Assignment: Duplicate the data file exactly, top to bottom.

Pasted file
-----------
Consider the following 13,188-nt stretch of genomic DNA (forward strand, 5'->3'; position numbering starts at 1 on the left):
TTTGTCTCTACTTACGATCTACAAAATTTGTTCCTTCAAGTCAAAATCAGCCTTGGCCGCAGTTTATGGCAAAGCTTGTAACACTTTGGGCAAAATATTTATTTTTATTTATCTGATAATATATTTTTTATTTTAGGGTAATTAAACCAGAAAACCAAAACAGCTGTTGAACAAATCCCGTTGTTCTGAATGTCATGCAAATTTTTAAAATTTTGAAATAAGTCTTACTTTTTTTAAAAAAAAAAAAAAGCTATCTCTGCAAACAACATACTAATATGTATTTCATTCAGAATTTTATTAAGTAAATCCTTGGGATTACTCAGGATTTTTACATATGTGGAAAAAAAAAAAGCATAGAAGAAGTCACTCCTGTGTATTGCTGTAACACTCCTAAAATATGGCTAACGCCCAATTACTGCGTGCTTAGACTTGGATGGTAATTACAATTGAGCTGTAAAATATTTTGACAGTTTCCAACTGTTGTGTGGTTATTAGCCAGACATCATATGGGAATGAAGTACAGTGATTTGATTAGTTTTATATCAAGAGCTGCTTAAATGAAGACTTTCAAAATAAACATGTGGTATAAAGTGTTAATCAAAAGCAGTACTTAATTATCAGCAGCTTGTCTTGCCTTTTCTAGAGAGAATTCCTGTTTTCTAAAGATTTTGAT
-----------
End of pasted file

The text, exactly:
Consider the following 13,188-nt stretch of genomic DNA (forward strand, 5'->3'; position numbering starts at 1 on the left):
TTTGTCTCTACTTACGATCTACAAAATTTGTTCCTTCAAGTCAAAATCAGCCTTGGCCGCAGTTTATGGCAAAGCTTGTAACACTTTGGGCAAAATATTTATTTTTATTTATCTGATAATATATTTTTTATTTTAGGGTAATTAAACCAGAAAACCAAAACAGCTGTTGAACAAATCCCGTTGTTCTGAATGTCATGCAAATTTTTAAAATTTTGAAATAAGTCTTACTTTTTTTAAAAAAAAAAAAAAGCTATCTCTGCAAACAACATACTAATATGTATTTCATTCAGAATTTTATTAAGTAAATCCTTGGGATTACTCAGGATTTTTACATATGTGGAAAAAAAAAAAGCATAGAAGAAGTCACTCCTGTGTATTGCTGTAACACTCCTAAAATATGGCTAACGCCCAATTACTGCGTGCTTAGACTTGGATGGTAATTACAATTGAGCTGTAAAATATTTTGACAGTTTCCAACTGTTGTGTGGTTATTAGCCAGACATCATATGGGAATGAAGTACAGTGATTTGATTAGTTTTATATCAAGAGCTGCTTAAATGAAGACTTTCAAAATAAACATGTGGTATAAAGTGTTAATCAAAAGCAGTACTTAATTATCAGCAGCTTGTCTTGCCTTTTCTAGAGAGAATTCCTGTTTTCTAAAGATTTTGAT